African pygmy hedgehogs have long been considered solitary, but some owners have found they can get along under some circumstances. This leads to the question of whether hedgehogs should have the company of other hedgehogs.
Hedgehogs Are Solitary by Nature
African pygmy hedgehogs do not seem to crave the companionship of other hedgehogs, so it is fine to keep a single hedgehog. If hedgehogs do not get along, they will fight, sometimes inflicting serious damage to one another. For these reasons, it is generally best to stick with one hedgehog per cage.
Housing Two Hedgehogs Together
While the recommendation is to always house pet hedgehogs singly, they will sometimes accept companions (usually females kept together). Introductions must be made with caution. If this is something an owner is considering, there are several factors to keep in mind:
- If you wish to try keeping multiple hedgehogs together, stick with females. Females are more likely to accept other females (though this is not guaranteed).
- Males are not likely to accept another male (due to competition for dominance).
- A young hedgehog can sometimes be paired with an older hedgehog.
- Male-female pairings are to be avoided except by committed breeders. Even a short playtime together may result in either a fight or a pregnancy.
- Quarantine any new hedgehog from a breeder or a pet store for a month to prevent the spread of disease to your other hedgehog. Keep them in separate cages, preferably in different rooms. Be sure to wash your hands well and change any clothing that came into contact with one hedgehog before handling the other one. Wash their equipment separately.
- Make sure they have lots of space. If keeping two hedgehogs together, the cage should be at least 2 feet by 4 feet in size. Cramped cages or any competition for food or other resources (toys, best sleeping spots, etc.) are likely to lead to squabbles.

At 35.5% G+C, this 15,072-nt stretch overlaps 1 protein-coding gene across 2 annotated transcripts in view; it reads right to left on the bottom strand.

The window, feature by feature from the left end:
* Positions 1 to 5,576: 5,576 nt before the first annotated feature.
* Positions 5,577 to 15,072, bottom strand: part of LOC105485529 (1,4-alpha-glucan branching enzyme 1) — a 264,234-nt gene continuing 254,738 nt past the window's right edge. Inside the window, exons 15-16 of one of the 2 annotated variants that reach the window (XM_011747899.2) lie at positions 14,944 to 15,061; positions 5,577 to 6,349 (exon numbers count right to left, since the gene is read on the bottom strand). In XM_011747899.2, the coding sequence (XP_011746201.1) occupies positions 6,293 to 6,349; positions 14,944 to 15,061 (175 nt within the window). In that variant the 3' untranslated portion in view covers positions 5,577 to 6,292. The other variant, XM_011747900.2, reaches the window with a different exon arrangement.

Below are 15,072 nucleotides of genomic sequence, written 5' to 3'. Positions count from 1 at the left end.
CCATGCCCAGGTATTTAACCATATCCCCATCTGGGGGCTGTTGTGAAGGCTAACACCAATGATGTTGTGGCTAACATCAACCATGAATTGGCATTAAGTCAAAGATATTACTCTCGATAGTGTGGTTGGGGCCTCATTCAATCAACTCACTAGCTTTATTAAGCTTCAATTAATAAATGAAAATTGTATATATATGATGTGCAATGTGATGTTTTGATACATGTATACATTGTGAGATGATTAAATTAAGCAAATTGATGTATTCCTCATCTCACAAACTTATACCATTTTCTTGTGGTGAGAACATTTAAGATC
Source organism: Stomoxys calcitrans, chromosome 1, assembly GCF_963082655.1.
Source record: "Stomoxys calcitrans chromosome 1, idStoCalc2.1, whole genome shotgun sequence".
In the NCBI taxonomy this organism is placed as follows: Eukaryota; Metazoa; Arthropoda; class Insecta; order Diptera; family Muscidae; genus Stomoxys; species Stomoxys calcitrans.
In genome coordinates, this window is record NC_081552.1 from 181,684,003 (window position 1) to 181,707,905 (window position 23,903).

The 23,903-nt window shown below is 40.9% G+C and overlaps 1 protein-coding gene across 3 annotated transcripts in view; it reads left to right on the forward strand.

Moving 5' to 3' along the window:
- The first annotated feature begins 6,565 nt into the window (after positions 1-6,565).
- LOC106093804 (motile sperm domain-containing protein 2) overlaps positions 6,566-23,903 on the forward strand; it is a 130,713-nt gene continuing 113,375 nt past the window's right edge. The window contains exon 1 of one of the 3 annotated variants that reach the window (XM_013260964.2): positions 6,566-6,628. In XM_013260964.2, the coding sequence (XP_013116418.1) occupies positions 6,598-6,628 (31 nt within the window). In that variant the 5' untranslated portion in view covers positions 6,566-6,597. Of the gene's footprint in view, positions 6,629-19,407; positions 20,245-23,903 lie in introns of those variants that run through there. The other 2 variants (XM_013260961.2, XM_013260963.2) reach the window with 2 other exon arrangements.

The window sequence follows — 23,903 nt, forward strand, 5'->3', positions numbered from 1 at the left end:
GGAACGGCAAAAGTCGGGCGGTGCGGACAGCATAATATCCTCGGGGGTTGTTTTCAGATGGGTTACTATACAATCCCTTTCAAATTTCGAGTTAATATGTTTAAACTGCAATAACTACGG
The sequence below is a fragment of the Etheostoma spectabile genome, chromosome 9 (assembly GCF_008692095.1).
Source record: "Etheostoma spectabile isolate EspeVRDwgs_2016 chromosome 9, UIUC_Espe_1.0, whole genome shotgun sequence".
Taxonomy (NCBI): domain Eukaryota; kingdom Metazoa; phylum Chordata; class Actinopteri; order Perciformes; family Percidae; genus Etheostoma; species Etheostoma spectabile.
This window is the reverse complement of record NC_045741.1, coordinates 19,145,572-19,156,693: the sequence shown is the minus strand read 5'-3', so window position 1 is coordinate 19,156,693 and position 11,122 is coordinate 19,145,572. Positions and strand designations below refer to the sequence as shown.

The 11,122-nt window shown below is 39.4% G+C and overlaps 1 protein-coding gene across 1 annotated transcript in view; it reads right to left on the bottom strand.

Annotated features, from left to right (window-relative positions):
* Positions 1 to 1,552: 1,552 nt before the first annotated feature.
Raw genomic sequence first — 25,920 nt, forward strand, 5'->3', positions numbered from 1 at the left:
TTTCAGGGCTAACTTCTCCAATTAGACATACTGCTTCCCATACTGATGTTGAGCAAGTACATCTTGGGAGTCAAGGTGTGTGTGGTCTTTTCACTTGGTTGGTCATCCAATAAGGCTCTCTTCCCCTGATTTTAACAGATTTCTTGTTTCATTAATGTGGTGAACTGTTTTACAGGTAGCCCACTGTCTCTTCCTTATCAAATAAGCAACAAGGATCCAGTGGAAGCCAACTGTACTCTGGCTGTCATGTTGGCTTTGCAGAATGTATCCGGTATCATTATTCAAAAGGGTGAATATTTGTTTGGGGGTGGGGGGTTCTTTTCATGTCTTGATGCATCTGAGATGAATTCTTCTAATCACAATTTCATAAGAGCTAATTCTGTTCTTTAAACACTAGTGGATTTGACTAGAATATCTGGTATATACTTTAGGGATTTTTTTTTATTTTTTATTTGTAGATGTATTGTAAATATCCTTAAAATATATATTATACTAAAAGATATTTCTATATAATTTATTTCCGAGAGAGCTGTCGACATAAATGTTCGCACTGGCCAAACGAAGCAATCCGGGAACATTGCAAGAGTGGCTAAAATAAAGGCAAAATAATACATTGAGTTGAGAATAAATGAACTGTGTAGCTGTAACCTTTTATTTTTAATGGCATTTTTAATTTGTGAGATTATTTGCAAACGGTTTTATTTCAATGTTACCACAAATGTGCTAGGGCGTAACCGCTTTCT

- Introduce hedgehogs slowly. You'll need to at least have a temporary cage for the second hedgehog until you are sure they can get along. Put their cages side by side, so they get used to one another. You could even try swapping a bit of bedding or litter back and forth between the cages to get them used to one another's scents.
- Arrange a few meetings on neutral territory (e.g. out of their cages) to get an idea of how they will get along. Once you are sure they will tolerate each other, you can try them in a cage together.
- Once you have put them together, keep a close eye on things for a few days. Snuffling and mild nudging is OK. Be alert for squealing, which a sign of aggression and that a serious fight may occur, so separation is in order. Fighting can lead to serious injury and can even be fatal, so watch for signs of escalating aggression.
- Be prepared to house them separately if things don't work out.
Interestingly, some owners report that hedgehogs that have lived harmoniously with other hedgehogs may show signs of depression if separation becomes necessary.
While African pygmy hedgehogs can live together under some circumstances, they will also be fine if kept singly. Don't feel you have to get an African pygmy hedgehog a companion.